came up with. We just need to understand it as we begin to deal
with the supposed implications of that scenario. We do not think
that the level of aviation growth that it predicts, which basically
says that there will be unfettered capacity provided to meet demand
while other sectors are being limited and the number of runways
provided will be as necessary, is a realistic scenario.
Mr Irvin: Not to be taken by surprise,
I have a copy of the report of the Tyndall Centre so obviously
I am aware of it. It would be alarming if all of it were true.
Obviously, a lot of interesting work has gone into it, but it
depends on the assumptions that you make. It makes some very contentious
assumptions, rather like The Da Vinci Code.
Q567 Emily Thornberry: Do you say
it is the same as The Da Vinci Code? Can we quote you on
Mr Irvin: No, but, in the same
way, if one makes certain assumptions one can perhaps go in the
wrong direction. If one assumes that there will be virtually unlimited
growth in one sector and a 60 to 80% reduction everywhere else
over a number of years it is true that eventually the two points
will meet, but if one looks at its forecasts for passenger numbers
they are nearly double what the DfT and our forecasting people
expect by 2050. It is about double the number of passengers per
annum for the UK. It applies variously 2.7 times and 3.5 times
radiative forcing without accepting that there may be any radiative
forcing from any other part of the economy, so it just counts
CO2 from the rest of the economy. Therefore, it is
not comparing like with like. As to radiative forcing, the report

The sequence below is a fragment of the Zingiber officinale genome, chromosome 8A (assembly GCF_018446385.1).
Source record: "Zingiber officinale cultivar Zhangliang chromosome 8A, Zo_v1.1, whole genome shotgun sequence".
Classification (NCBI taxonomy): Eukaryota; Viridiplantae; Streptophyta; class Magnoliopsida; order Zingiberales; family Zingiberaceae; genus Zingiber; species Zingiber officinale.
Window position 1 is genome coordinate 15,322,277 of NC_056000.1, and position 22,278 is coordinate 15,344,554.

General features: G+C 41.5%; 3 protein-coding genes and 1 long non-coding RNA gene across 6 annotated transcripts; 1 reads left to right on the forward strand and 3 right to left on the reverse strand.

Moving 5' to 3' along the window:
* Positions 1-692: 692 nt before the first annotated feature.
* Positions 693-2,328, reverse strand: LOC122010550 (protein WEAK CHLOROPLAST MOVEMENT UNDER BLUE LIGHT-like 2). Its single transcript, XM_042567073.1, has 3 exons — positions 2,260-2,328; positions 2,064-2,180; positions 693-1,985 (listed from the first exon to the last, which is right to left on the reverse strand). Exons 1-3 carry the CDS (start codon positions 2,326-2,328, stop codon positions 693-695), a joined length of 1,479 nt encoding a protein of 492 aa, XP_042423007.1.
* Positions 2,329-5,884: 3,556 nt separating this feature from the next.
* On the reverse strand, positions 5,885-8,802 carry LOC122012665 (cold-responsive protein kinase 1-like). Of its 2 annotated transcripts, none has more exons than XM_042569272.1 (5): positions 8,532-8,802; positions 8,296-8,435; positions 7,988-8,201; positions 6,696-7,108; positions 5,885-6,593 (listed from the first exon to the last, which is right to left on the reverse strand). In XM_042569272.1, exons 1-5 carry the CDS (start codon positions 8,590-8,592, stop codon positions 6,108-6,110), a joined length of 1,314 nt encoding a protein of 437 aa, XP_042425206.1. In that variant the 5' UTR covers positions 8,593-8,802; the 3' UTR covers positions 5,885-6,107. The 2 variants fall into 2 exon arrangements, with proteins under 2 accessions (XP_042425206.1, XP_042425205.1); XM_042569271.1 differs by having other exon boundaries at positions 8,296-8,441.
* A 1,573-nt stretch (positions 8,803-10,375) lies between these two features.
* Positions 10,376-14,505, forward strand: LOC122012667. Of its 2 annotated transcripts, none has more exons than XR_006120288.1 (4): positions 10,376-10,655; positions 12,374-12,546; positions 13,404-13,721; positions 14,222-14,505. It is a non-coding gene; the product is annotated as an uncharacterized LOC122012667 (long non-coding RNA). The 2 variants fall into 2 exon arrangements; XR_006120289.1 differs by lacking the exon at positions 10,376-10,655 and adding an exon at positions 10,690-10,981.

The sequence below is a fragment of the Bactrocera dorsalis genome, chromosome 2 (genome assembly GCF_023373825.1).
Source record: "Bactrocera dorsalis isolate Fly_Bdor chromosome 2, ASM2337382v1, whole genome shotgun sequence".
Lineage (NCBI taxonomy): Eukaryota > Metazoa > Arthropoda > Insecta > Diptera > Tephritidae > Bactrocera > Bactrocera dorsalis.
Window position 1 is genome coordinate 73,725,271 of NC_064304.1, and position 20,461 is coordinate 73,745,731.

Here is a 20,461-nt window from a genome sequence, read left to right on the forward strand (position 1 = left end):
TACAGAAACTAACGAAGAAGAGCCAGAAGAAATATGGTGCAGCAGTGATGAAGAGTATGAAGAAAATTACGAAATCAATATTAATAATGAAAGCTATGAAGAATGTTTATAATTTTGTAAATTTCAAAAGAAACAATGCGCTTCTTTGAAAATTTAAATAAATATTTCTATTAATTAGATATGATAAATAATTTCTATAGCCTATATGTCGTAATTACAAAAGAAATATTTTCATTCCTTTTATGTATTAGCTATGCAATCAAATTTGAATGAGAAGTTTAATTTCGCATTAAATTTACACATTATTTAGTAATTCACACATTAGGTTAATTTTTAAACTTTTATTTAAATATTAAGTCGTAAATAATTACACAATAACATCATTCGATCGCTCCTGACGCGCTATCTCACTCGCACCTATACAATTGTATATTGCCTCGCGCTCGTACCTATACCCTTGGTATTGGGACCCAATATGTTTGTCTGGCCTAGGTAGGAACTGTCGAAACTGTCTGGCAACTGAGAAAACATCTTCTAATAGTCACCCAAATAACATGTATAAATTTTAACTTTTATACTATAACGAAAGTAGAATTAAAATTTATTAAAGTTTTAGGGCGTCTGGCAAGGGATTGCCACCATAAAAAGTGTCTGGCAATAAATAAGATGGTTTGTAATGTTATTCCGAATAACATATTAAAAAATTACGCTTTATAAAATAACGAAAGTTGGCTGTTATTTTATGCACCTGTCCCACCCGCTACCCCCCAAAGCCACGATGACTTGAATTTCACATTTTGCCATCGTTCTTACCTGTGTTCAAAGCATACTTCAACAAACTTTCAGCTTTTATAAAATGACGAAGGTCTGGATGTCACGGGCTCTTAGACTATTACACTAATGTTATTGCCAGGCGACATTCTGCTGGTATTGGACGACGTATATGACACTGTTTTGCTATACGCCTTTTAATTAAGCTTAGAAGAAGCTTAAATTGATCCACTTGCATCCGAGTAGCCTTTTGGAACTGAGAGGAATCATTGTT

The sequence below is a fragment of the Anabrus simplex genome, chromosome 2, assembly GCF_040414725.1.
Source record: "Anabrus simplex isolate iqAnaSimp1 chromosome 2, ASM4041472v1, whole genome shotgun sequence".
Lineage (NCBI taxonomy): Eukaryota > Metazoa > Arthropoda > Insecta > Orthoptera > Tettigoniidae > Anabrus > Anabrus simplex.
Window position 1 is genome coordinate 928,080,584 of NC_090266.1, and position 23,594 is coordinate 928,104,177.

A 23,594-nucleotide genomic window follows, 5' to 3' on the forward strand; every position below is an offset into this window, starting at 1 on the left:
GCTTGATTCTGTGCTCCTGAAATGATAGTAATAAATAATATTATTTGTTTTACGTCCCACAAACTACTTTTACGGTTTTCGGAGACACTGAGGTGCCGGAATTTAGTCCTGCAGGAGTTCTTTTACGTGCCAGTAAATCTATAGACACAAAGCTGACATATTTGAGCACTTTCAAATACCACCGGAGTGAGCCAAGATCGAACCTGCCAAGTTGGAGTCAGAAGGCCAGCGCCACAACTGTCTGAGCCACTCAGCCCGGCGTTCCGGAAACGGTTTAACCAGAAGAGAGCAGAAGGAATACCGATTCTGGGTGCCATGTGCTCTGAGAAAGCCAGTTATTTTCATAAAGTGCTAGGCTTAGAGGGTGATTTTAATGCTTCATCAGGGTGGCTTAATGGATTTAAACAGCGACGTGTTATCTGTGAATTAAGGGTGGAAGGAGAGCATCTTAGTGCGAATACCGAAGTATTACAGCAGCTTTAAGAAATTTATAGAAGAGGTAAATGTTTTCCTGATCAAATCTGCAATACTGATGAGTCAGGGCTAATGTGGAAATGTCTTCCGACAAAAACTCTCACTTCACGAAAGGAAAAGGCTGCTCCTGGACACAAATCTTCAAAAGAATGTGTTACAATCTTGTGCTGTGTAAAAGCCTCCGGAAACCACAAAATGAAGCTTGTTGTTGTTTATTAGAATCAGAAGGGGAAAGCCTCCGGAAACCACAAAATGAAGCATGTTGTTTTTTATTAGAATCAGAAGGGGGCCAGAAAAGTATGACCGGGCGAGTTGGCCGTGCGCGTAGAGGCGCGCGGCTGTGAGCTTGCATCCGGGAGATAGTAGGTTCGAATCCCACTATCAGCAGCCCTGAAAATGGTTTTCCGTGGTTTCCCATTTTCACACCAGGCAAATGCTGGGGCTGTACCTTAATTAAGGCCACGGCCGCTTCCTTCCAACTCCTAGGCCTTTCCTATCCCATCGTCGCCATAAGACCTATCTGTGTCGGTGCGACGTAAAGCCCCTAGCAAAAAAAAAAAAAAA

itself says: "It should be noted that there is very substantial
uncertainty and disagreement surrounding both the size of the
factor that should be used as well as the method of simply uplifting
carbon values and comparing these with carbon emission profiles.
Strictly speaking, such a comparison does not compare like with
like." I think that is a very good warning. That was the
sort of warning that the IPCC gave but people tended to overlook
when the Tyndall Centre published its figures. Another interesting
point I noticed in the assumptions on page 43 is that it uses
a very coarse rule of thumb to calculate runway and passenger
equivalents. It states: "One can say that one new standard
length runway will accommodate some 35,000 to 40,000 passengers
per year." At Heathrow we have probably over 60 million passengers
a year on two runways. That says to me that it has not been peer
reviewed and has probably not been proof read properly. It is
a pretty fundamental mistake to build into its calculations.
Q568 Joan Walley: One of the matters
that we want to get to the heart of is that there are other sectors
which will have to make huge cuts in emissions, including for
example ceramics to name but one. By the time one gets round to
any kind of scheme there will already have been allocations and
the pressure on you will not be the same. Why is it right that
other sectors should take a much greater burden than the one that
you are taking now?
Mr Dowds: I am not sure we share
the conclusion at which you have arrived in posing the question
that somehow the job is done by the time aviation gets its act
together and becomes involved. We believe that it will be much
more difficult than that. The truth of the matter is that different
industries find it easier to make savings in their carbon emissions.